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Survival of Repatriated Striped Newts in the Apalachicola National Forest

VIE marks under UV light in newt

VIE marks fluoresce under ultraviolet light in an anaesthetized striped newt.

The Munson Sandhills of the Apalachicola National Forest were considered a critical population stronghold of the striped newt (Notophthalmus perstriatus), but surveys since 2000 have indicated dramatic population declines. The specific reasons for decline are currently unknown but working hypotheses include drought, disease, fire ant predation, and habitat succession. Documented breeding ponds are undergoing habitat restoration, and a subset are augmented with artificial pond liners to extend their hydroperiod. The objective of this study is to determine survivorship of captive-bred striped newts as part of an ongoing repatriation program.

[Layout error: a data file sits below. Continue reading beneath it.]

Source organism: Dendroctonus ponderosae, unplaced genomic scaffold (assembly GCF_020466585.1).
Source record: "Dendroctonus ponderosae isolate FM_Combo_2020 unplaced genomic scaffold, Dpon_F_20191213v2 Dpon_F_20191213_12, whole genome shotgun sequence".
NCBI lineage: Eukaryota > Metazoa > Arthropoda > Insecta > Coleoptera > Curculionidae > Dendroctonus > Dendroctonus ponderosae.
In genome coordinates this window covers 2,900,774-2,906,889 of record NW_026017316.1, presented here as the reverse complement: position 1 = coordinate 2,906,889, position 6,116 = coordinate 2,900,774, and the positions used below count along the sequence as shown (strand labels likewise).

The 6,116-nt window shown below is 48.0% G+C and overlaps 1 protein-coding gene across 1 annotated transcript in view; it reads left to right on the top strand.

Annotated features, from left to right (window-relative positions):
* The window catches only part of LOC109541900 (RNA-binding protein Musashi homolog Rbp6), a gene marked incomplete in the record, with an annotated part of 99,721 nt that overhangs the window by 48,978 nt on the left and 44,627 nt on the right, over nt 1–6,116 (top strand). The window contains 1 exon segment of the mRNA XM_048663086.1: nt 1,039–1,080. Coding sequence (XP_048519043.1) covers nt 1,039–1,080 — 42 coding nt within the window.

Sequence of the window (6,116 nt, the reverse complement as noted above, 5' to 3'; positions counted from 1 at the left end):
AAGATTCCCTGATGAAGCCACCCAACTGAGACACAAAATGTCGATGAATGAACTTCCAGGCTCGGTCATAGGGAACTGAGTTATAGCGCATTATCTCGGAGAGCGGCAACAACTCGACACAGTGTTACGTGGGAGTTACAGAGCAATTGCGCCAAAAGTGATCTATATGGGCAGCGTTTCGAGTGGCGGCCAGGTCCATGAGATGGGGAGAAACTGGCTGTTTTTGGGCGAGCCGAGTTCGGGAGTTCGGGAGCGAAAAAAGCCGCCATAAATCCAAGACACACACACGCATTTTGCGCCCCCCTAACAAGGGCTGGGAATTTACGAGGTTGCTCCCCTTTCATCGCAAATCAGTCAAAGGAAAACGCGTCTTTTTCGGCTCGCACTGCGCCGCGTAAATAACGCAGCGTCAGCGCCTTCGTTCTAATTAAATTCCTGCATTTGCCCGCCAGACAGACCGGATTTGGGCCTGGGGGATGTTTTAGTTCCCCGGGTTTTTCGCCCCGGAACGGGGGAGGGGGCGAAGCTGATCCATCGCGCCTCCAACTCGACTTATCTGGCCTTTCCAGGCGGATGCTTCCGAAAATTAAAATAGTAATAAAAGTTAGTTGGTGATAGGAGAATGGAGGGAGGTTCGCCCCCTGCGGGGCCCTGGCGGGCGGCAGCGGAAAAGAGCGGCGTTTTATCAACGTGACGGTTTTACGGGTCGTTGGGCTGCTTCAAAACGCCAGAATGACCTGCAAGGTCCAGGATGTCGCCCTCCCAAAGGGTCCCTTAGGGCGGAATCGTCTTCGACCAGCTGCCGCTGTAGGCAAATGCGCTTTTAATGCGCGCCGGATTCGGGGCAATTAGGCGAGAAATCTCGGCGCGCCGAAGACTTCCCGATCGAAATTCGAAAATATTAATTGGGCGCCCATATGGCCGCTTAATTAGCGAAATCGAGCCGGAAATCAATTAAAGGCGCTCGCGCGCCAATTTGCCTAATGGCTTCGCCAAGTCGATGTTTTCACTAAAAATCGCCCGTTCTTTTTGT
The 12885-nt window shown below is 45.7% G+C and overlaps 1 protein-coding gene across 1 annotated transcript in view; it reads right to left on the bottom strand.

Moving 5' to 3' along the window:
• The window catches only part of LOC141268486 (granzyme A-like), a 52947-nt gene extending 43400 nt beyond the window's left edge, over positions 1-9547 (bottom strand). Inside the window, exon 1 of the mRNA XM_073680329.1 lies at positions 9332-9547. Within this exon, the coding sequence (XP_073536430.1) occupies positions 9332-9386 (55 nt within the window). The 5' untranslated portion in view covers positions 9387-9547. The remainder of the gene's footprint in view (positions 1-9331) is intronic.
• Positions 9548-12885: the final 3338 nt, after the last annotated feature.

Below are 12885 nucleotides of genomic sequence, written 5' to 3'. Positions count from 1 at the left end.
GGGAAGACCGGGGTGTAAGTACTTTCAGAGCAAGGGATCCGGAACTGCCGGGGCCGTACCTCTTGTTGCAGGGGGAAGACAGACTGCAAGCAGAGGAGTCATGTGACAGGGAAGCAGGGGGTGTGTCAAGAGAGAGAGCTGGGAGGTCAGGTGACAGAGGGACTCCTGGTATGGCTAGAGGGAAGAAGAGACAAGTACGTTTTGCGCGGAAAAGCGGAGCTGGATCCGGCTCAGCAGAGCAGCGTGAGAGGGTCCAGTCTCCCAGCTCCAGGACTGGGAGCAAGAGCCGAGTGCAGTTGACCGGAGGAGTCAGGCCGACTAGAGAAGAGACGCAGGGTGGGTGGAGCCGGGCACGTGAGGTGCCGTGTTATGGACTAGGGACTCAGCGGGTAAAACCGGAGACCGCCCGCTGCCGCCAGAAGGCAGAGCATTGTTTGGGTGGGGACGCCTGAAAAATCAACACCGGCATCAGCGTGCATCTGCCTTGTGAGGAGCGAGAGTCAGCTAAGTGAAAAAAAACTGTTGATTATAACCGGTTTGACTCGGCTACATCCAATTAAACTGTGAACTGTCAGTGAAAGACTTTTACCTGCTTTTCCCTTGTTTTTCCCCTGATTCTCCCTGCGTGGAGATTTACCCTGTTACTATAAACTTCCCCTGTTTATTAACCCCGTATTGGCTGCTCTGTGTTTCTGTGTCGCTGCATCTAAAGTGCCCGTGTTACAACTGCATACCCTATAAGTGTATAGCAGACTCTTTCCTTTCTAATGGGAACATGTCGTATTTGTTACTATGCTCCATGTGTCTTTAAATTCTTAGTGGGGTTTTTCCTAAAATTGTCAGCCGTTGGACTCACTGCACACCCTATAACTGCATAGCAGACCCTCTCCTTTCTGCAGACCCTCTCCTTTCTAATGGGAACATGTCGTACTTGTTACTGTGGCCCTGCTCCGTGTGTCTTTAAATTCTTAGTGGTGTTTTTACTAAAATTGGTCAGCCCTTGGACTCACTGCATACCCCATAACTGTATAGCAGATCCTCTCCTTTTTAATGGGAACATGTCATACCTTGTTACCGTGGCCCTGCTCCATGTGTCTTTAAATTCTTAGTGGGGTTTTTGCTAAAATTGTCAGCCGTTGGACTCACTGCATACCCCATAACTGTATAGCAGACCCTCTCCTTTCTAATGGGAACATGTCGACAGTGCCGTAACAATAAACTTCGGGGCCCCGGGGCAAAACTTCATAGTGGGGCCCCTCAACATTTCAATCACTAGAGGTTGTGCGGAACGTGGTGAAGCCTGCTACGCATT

In this study, captive bred striped newts of various life stages are released into study ponds that have been fitted with an artificial pond liner and encircling drift fences. Striped newts are provided for release by partner zoos, who currently maintain three lineages sourced from the nearest populations in GA (1) and FL (2). Before release, each newt is marked using visible implant elastomer (VIE) tags injected beneath the skin. Recapture attempts are conducted within 48-hrs of initial release and once again monthly through the end of the breeding season (Jan-Aug). Pond-encircling drift fences are checked daily by partners at the Coastal Plains Institute to recapture newts during immigration/emigration.